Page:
NANCI GRIFFITH: Oh, yes. I try not to let it overwhelm me, but there is an extreme amount of anxiety. This is a very, very dark time in American history. What we’ve done in Iraq is devastating, devastating to the whole world, not just for our nation. For me as a pacifist, the war in Iraq is just overwhelming. We as a great nation should be more evolved. We should be out there making peace, out there trying to promote peace, because it just can’t go on this way. It’s all very sad and troubling.
ND: As a member of Music Row Democrats, the coalition of Nashville musicians and music business people who worked to get John Kerry elected — and, in the process, puncture the right-wing image country musicians have for many people — you have to be extremely disappointed the presidential election went the way it did. But did something good come out of that movement nonetheless?
NG: I think so. I think a lot of people came out of their liberal closet and said it’s OK to be a liberal, that it’s not a bad word. And I think that’s going to continue to happen. I don’t think we’re going to go away. I think we’re gonna stick around and make a difference in 2006 with midterm elections.
ND: The Dixie Chicks debacle was the most notorious recent example of what can happen to popular musicians who make unpopular political statements. But there were other cases of artists facing fans who wanted them to stick to the music and leave the politics to someone else. Linda Ronstadt got kicked out of a Las Vegas hotel for being critical of Bush. You’ve always been pretty outspoken from the stage. How did you feel about this trend?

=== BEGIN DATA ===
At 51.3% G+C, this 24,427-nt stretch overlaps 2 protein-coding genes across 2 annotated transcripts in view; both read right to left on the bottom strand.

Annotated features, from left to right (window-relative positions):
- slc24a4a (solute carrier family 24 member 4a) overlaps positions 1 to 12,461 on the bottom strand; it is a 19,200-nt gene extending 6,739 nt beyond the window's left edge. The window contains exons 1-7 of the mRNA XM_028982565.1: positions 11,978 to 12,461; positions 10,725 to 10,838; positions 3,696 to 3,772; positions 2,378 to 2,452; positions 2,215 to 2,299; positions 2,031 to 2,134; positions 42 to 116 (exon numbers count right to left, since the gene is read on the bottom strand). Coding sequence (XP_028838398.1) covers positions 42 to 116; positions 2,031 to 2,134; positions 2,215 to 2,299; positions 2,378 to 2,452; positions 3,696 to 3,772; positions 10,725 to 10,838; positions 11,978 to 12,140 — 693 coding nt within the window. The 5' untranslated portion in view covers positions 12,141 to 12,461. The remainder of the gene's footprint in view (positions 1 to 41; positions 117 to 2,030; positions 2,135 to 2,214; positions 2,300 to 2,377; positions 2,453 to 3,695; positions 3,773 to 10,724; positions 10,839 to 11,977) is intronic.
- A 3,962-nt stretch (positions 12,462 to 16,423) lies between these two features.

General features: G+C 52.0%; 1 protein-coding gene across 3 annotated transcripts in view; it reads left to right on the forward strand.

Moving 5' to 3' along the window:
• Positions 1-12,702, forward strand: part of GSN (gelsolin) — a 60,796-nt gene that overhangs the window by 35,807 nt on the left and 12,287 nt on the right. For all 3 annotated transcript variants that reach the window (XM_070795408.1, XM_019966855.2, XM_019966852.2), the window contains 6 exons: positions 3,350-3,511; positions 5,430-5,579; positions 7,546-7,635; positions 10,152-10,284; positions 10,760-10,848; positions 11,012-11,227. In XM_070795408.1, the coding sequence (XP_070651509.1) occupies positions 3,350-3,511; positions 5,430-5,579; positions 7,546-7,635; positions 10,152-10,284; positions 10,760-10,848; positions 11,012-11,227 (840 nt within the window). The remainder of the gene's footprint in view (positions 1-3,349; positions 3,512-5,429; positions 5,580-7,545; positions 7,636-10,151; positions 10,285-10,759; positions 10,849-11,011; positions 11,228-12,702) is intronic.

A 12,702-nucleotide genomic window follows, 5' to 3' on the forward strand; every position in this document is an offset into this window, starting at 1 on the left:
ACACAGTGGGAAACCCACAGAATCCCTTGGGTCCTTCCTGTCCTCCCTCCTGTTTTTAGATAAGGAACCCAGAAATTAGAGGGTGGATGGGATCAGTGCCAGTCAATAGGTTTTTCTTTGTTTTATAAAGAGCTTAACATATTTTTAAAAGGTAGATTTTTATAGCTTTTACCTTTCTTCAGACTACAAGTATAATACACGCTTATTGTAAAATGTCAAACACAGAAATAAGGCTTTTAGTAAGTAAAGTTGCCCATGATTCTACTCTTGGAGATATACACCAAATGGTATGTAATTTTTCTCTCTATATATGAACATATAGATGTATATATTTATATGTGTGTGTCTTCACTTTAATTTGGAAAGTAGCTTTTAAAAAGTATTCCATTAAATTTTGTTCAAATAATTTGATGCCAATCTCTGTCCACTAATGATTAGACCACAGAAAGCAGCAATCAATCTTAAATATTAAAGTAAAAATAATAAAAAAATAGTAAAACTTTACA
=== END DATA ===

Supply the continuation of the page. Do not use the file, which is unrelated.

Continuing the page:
NG: Well, first of all, I don’t dictate to my audience. I don’t walk out there and preach to them. All I told them was you have to vote, go vote. But look, art and politics walk hand in hand. We learned that from Picasso, we learned that from all artists in history, and nobody’s going to silence us.
But, you know, they’re not really calling for the Nanci Griffiths of the music world to shut up, and they certainly don’t want the Toby Keiths of this world to shut up. It all depends on who you’re talking about. I try to deal with things that disappoint me, with the horrors of the war in Iraq and the terrible situation we’ve gotten ourselves into there, with as much respect and humor as possible, and I think that keeps me grounded.
ND: Do you think women artists have drawn nastier responses for speaking out than men with similar views?
NG: I think this kind of boorish, childish response cuts wider than that. But in the end, it had to do more with a giant radio chain [Clear Channel] pursuing an ill-advised agenda than anything else. The whole pop scene right now, it’s just as fluffy as it was when I was a teenager. I don’t think it’s ever gonna change. Pop music when I was a teen had that other side of it — it had Jackson Browne and other artists who were making a difference in expressing these important things.